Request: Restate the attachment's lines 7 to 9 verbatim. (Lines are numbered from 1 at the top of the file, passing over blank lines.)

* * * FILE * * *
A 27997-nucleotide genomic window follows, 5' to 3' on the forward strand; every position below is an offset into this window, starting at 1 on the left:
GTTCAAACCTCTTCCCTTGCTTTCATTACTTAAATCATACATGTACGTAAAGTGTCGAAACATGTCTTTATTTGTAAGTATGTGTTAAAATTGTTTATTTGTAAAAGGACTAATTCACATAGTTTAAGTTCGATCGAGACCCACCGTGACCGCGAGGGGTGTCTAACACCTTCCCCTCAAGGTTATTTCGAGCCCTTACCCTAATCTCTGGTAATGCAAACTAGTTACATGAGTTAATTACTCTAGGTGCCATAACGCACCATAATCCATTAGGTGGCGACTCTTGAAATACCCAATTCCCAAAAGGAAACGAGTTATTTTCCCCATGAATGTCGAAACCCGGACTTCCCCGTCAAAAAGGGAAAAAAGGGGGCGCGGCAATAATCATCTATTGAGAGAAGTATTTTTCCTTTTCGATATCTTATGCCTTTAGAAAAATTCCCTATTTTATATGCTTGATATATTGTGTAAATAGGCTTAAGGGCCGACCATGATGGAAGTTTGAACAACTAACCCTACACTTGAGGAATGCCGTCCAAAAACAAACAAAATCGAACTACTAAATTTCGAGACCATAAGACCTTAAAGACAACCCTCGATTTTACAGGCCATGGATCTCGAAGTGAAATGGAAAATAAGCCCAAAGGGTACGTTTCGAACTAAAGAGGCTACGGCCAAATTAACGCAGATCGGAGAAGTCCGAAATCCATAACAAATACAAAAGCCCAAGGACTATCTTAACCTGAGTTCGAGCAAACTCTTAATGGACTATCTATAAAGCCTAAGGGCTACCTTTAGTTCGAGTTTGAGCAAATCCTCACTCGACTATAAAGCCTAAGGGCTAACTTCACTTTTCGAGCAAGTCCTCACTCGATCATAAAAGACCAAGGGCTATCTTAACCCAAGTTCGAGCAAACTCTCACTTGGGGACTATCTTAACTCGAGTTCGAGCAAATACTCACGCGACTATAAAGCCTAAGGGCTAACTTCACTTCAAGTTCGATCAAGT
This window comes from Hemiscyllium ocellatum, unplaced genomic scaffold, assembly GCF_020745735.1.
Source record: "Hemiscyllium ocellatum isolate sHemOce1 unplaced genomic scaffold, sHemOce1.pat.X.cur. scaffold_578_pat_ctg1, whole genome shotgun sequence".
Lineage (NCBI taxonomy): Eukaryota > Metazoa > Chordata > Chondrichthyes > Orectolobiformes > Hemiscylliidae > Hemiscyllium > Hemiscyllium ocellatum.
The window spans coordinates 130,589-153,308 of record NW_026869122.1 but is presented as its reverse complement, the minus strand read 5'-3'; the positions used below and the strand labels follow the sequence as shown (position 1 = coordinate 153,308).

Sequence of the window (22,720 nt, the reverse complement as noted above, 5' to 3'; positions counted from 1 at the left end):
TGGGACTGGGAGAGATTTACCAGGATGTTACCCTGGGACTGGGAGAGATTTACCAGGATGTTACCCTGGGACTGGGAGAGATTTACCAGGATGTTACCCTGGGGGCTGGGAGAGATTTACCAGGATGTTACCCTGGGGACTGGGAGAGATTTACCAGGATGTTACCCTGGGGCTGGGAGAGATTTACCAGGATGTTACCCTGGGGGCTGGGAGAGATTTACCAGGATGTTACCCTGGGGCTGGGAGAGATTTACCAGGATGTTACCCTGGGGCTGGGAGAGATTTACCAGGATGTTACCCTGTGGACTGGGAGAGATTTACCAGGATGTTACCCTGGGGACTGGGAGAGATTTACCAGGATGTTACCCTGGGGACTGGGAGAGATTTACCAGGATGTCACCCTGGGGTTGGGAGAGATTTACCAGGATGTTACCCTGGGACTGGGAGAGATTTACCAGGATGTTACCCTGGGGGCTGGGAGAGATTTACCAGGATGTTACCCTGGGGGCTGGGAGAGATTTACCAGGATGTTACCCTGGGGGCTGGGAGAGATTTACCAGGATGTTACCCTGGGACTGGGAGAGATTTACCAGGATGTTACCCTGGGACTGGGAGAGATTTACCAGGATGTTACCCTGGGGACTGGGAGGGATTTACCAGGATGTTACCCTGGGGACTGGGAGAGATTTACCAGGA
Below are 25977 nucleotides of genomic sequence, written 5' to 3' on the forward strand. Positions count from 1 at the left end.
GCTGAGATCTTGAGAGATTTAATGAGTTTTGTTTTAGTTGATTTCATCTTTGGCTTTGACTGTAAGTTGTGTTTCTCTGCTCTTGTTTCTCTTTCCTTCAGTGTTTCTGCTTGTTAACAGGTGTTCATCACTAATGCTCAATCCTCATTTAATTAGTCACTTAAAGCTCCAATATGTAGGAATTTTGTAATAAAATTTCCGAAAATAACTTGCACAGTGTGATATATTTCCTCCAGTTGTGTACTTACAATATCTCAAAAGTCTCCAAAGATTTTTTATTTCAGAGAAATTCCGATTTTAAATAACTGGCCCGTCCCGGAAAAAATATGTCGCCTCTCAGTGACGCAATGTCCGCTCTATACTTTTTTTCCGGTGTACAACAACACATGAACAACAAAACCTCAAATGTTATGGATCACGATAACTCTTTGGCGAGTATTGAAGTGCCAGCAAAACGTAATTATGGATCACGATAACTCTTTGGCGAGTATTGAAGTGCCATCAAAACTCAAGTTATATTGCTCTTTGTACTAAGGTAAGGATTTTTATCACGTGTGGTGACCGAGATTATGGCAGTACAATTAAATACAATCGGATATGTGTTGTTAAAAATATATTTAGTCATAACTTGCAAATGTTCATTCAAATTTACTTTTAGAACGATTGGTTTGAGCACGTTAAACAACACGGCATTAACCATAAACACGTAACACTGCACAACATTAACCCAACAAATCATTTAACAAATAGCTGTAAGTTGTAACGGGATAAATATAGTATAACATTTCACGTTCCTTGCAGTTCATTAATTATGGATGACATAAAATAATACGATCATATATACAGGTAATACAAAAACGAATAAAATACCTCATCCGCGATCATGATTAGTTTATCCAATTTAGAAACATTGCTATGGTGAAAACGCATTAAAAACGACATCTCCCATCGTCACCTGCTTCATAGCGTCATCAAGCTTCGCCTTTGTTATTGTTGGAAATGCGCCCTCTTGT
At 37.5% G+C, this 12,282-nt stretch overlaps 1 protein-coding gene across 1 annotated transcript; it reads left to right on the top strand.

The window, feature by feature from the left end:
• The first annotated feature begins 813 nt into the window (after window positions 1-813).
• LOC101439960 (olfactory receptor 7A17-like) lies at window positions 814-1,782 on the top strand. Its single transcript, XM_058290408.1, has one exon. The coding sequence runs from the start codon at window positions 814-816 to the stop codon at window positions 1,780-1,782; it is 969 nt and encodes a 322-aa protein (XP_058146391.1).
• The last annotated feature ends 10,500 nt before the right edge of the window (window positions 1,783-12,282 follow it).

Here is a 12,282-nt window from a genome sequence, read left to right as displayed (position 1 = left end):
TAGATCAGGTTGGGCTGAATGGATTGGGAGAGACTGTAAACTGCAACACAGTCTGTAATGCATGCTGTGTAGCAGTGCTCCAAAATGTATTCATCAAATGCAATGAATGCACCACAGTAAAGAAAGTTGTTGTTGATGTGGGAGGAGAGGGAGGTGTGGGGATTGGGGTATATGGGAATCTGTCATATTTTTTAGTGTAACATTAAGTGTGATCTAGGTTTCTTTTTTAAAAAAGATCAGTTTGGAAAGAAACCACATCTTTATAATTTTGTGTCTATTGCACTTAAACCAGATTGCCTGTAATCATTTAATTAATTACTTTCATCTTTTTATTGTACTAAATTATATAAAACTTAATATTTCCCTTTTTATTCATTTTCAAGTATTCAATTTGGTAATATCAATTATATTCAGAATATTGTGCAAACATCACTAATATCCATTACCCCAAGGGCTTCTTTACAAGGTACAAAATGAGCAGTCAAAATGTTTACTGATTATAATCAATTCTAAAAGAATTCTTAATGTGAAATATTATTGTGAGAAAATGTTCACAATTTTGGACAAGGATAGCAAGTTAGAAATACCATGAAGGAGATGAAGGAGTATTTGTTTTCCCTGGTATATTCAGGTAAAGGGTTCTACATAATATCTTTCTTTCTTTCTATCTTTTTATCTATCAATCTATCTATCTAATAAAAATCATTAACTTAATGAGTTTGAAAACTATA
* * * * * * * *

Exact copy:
Sequence of the window (22,720 nt, the reverse complement as noted above, 5' to 3'; positions counted from 1 at the left end):
TGGGACTGGGAGAGATTTACCAGGATGTTACCCTGGGACTGGGAGAGATTTACCAGGATGTTACCCTGGGACTGGGAGAGATTTACCAGGATGTTACCCTGGGGGCTGGGAGAGATTTACCAGGATGTTACCCTGGGGACTGGGAGAGATTTACCAGGATGTTACCCTGGGGCTGGGAGAGATTTACCAGGATGTTACCCTGGGGGCTGGGAGAGATTTACCAGGATGTTACCCTGGGGCTGGGAGAGATTTACCAGGATGTTACCCTGGGGCTGGGAGAGATTTACCAGGATGTTACCCTGTGGACTGGGAGAGATTTACCAGGATGTTACCCTGGGGACTGGGAGAGATTTACCAGGATGTTACCCTGGGGACTGGGAGAGATTTACCAGGATGTCACCCTGGGGTTGGGAGAGATTTACCAGGATGTTACCCTGGGACTGGGAGAGATTTACCAGGATGTTACCCTGGGGGCTGGGAGAGATTTACCAGGATGTTACCCTGGGGGCTGGGAGAGATTTACCAGGATGTTACCCTGGGGGCTGGGAGAGATTTACCAGGATGTTACCCTGGGACTGGGAGAGATTTACCAGGATGTTACCCTGGGACTGGGAGAGATTTACCAGGATGTTACCCTGGGGACTGGGAGGGATTTACCAGGATGTTACCCTGGGGACTGGGAGAGATTTACCAGGA
Below are 25977 nucleotides of genomic sequence, written 5' to 3' on the forward strand. Positions count from 1 at the left end.